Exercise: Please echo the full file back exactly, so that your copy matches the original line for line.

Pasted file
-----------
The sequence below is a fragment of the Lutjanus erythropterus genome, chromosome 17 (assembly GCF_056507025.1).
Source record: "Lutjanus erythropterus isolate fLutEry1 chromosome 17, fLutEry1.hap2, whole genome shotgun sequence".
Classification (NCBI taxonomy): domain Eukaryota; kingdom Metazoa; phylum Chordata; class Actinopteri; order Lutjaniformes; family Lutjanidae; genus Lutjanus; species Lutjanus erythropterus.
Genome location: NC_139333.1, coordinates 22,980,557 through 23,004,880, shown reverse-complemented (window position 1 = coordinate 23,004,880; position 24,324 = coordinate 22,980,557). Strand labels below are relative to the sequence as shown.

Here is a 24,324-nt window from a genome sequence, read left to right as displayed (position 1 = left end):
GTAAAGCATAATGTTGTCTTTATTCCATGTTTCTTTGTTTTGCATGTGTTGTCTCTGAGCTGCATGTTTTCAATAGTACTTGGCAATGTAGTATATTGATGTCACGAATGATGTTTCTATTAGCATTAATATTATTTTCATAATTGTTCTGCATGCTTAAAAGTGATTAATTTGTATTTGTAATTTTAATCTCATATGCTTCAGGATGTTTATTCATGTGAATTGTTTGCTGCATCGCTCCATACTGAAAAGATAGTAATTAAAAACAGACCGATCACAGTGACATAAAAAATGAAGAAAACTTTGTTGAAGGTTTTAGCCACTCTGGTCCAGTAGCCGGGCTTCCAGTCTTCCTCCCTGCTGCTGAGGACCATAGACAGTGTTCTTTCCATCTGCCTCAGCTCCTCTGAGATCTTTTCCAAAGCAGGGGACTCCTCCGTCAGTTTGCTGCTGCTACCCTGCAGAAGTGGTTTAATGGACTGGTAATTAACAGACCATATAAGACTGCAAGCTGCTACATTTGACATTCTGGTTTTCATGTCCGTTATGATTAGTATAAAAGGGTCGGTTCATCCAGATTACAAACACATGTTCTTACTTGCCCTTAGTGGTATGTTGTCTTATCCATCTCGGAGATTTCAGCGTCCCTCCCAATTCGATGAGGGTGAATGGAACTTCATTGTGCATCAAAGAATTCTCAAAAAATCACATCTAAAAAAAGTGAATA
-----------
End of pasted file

The sequence below is a fragment of the Lutjanus erythropterus genome, chromosome 17 (assembly GCF_056507025.1).
Source record: "Lutjanus erythropterus isolate fLutEry1 chromosome 17, fLutEry1.hap2, whole genome shotgun sequence".
Classification (NCBI taxonomy): domain Eukaryota; kingdom Metazoa; phylum Chordata; class Actinopteri; order Lutjaniformes; family Lutjanidae; genus Lutjanus; species Lutjanus erythropterus.
Genome location: NC_139333.1, coordinates 22,980,557 through 23,004,880, shown reverse-complemented (window position 1 = coordinate 23,004,880; position 24,324 = coordinate 22,980,557). Strand labels below are relative to the sequence as shown.

Here is a 24,324-nt window from a genome sequence, read left to right as displayed (position 1 = left end):
GTAAAGCATAATGTTGTCTTTATTCCATGTTTCTTTGTTTTGCATGTGTTGTCTCTGAGCTGCATGTTTTCAATAGTACTTGGCAATGTAGTATATTGATGTCACGAATGATGTTTCTATTAGCATTAATATTATTTTCATAATTGTTCTGCATGCTTAAAAGTGATTAATTTGTATTTGTAATTTTAATCTCATATGCTTCAGGATGTTTATTCATGTGAATTGTTTGCTGCATCGCTCCATACTGAAAAGATAGTAATTAAAAACAGACCGATCACAGTGACATAAAAAATGAAGAAAACTTTGTTGAAGGTTTTAGCCACTCTGGTCCAGTAGCCGGGCTTCCAGTCTTCCTCCCTGCTGCTGAGGACCATAGACAGTGTTCTTTCCATCTGCCTCAGCTCCTCTGAGATCTTTTCCAAAGCAGGGGACTCCTCCGTCAGTTTGCTGCTGCTACCCTGCAGAAGTGGTTTAATGGACTGGTAATTAACAGACCATATAAGACTGCAAGCTGCTACATTTGACATTCTGGTTTTCATGTCCGTTATGATTAGTATAAAAGGGTCGGTTCATCCAGATTACAAACACATGTTCTTACTTGCCCTTAGTGGTATGTTGTCTTATCCATCTCGGAGATTTCAGCGTCCCTCCCAATTCGATGAGGGTGAATGGAACTTCATTGTGCATCAAAGAATTCTCAAAAAATCACATCTAAAAAAAGTGAATA